3. We will urge our colleagues and students not to apply for any academic programs or job openings at DePaul University.
4. We will urge those professional bodies and associations of which we are members to censure DePaul University, and to apply the appropriate penalties against the institution.
5. We will contact the alumni of DePaul University and urge them to withhold contributions from the university.
It should be noted that none of these actions are aimed at individual faculty members or students at DePaul. Indeed, many members of the faculty and the student body have consistently supported Professors Finkelstein and Larudee. The decision to deny tenure in these cases was the result of a completely undemocratic process that undermined the principles of faculty governance and academic freedom at DePaul, and our actions are an attempt to move the university administration to honor these important principles.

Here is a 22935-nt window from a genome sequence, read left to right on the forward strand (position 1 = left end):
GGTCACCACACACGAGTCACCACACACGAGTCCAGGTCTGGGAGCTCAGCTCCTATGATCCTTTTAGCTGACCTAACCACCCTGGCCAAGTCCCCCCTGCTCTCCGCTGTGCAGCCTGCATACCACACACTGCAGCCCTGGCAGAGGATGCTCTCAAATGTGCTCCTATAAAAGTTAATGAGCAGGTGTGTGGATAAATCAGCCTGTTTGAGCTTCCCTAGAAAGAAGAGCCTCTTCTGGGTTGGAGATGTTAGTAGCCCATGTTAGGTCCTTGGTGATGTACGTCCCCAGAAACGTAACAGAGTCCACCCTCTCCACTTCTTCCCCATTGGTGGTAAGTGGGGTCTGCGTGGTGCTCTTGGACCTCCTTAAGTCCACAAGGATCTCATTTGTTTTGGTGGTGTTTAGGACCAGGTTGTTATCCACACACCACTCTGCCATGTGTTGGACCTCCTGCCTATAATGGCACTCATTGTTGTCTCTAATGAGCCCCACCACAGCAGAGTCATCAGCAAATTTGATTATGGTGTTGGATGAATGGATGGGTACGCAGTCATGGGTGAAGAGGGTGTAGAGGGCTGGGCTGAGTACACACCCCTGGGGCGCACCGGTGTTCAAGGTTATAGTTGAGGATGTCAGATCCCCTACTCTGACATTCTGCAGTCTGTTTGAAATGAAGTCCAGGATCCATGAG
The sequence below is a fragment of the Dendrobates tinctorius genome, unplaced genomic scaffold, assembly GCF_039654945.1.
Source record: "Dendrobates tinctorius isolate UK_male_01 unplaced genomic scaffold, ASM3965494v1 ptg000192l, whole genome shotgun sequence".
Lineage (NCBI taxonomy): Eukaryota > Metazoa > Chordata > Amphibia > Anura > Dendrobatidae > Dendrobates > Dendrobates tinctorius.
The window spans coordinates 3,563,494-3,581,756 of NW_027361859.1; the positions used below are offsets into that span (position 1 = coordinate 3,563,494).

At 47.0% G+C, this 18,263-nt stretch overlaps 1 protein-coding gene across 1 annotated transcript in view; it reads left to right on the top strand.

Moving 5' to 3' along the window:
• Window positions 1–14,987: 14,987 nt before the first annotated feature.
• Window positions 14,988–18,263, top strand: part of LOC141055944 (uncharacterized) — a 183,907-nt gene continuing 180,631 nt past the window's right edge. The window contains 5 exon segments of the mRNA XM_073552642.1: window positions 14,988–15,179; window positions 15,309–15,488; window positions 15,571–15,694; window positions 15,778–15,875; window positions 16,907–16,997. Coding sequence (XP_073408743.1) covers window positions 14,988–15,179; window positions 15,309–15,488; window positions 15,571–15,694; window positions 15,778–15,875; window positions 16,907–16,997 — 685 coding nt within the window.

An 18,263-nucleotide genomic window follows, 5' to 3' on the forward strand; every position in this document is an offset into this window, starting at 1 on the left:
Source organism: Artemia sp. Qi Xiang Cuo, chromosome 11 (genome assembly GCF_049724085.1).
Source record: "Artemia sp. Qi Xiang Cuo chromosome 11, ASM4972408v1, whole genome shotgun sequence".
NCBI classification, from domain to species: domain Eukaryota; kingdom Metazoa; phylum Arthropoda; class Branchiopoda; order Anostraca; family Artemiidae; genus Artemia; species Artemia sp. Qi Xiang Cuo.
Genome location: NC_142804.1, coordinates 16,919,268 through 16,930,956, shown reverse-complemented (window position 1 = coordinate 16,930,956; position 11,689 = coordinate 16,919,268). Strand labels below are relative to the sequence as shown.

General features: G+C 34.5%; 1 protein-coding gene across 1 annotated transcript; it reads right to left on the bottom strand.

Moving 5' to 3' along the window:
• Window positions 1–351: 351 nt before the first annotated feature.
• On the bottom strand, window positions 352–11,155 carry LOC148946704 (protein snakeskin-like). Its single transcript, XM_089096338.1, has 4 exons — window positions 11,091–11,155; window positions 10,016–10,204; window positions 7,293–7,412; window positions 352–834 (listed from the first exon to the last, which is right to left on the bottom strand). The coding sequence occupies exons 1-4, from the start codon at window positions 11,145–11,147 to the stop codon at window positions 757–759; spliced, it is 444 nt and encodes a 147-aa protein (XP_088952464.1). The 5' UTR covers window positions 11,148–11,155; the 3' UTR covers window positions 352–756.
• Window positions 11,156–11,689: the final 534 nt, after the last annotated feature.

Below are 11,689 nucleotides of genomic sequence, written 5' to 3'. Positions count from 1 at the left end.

The university administration must begin a process by which the original faculty decisions to grant tenure to Professors Finkelstein and Larudee are honored. This process must also insure that such violations of academic freedom are not repeated. Under these circumstances, we will be happy to once again consider DePaul University as an institution that honors the important principles to which we are all dedicated. Until such a time, however, we urge our colleagues, students, and other members of the intellectual community to cease business as usual with DePaul University.
(To sign this letter, please send an email with your name and any academic, professional, or other affiliation to) The Undersigned